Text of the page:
To calculate Level A harassment for vibratory driving of 30-inch piles, ADOT&PF utilized a source level (rms SPL) of 165 dB and assumed 45 minutes of driving per day. For installing 24, 20, and 18-inch piles, ADOT&PF used a source level of 161 dB and assumed up to 45 minutes of driving per day. For removal of 18 and 16-inch piles, ADOT&PF assumed use of 18-inch piles and used the same source level of 161 dB for up to 45 minutes. Level A harassment for the installation/removal of piles 14-inches and under in diameter used a source level of 155 dB rms and assumed 2.5 hours of driving/removal a day. In regards to Level A for drilling, a source level of 165 dB rms was used for all pile types with varying levels of activity for each pile type (see Tables 1 & 2 of the FR Notice (83 FR 12152; March 20, 2018) for information on drilling duration and max number of piles drilled each day). Results for all Level A isopleths are shown in Table 4. Isopleths for Level B harassment associated with impact (160 dB) and vibratory harassment (120 dB) were also calculated and are included in Table 4.
It is important to note that the actual area ensonified by pile driving activities is constrained by local topography relative to the total threshold radius (particularly for the Level B ensonified zones). The actual ensonified area was determined using a straight line-of-sight projection from the anticipated pile driving locations. Overall, Level A harassment zones for impact installation are relatively small because of the few strikes required to proof the piles. The maximum aquatic areas ensonified within the Level A harassment isopleths do not exceed 0.1 square kilometer (km2) (see Figures 6-1 and Figure 6-2 in application). The corresponding areas of the Level B ensonified zones for impact driving and vibratory installation/removal are shown in Table 5 below.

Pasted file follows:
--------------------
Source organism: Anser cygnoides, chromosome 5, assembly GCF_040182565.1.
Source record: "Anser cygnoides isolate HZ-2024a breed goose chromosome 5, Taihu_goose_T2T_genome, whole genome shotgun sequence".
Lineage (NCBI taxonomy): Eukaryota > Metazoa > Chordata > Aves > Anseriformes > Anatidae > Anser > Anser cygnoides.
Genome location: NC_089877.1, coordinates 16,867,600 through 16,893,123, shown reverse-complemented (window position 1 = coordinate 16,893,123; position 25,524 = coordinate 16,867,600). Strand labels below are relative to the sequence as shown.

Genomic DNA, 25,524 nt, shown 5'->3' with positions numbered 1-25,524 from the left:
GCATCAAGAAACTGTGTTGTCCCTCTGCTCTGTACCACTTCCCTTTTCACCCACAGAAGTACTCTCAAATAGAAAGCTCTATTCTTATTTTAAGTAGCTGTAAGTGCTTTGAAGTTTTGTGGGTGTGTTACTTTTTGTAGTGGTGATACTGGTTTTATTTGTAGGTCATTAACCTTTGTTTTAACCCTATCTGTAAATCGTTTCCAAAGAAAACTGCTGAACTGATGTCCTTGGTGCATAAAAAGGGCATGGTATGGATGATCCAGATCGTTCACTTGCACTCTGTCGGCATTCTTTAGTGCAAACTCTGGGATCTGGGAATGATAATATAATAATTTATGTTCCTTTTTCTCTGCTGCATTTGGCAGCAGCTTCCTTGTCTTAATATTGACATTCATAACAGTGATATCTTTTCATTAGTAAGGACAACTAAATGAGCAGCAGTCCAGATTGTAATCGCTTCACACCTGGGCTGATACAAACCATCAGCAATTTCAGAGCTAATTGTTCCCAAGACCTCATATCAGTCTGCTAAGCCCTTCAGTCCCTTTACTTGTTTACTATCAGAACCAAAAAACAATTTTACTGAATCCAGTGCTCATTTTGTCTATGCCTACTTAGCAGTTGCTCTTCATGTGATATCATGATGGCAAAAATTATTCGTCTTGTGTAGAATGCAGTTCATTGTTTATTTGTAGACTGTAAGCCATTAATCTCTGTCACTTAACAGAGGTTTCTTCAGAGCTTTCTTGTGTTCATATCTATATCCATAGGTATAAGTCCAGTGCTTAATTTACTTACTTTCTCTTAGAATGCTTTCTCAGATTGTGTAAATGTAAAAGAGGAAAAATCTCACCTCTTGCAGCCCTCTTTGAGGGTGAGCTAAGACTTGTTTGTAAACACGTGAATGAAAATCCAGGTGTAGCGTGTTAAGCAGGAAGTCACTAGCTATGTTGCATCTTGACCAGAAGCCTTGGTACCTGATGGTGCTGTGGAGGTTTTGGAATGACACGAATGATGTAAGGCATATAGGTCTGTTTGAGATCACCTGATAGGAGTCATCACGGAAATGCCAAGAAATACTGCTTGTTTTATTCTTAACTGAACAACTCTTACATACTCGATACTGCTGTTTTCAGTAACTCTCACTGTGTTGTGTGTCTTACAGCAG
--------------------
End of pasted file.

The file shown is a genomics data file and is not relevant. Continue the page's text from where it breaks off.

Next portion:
Table 5—Calculated Areas Ensonified Within Level B Harassment Isopleths During Pile Installation and Removal
|Type of pile||Activity||Level B harassment zone (km2), cetaceans and pinnipeds|
|Vibratory (120 dB)|
|24-, 20-, 18-, and 16-inch steel||Install||45.3|
|14-, 12.75-inch steel, and 14-inch timber||Remove||7.3|
|Drilling (120 dB)|
|30-, 24-, 20-, and 18-inch steel||Install||78.9|
|Impact (160 dB)|
Marine Mammal Occurrence and Final Take Estimates
In this section we provide the information about the presence, density, or group dynamics of marine mammals that shall inform the take calculations. Potential exposures to impact and vibratory pile driving noise for each threshold were estimated using local marine mammal density datasets where available and local observational data. As previously stated, only Level B take shall be considered for this action as Level A take shall be avoided via mitigation (i.e., shutdown). Each shutdown zone fully covers the extent of each corresponding Level A zone for all piling and drilling activities (See Tables 4 and 6). Level B take is calculated differently for some species based on differences in density, year-round habitat use, and other contextual factors. See below for specific methodologies by species.
Steller Sea Lions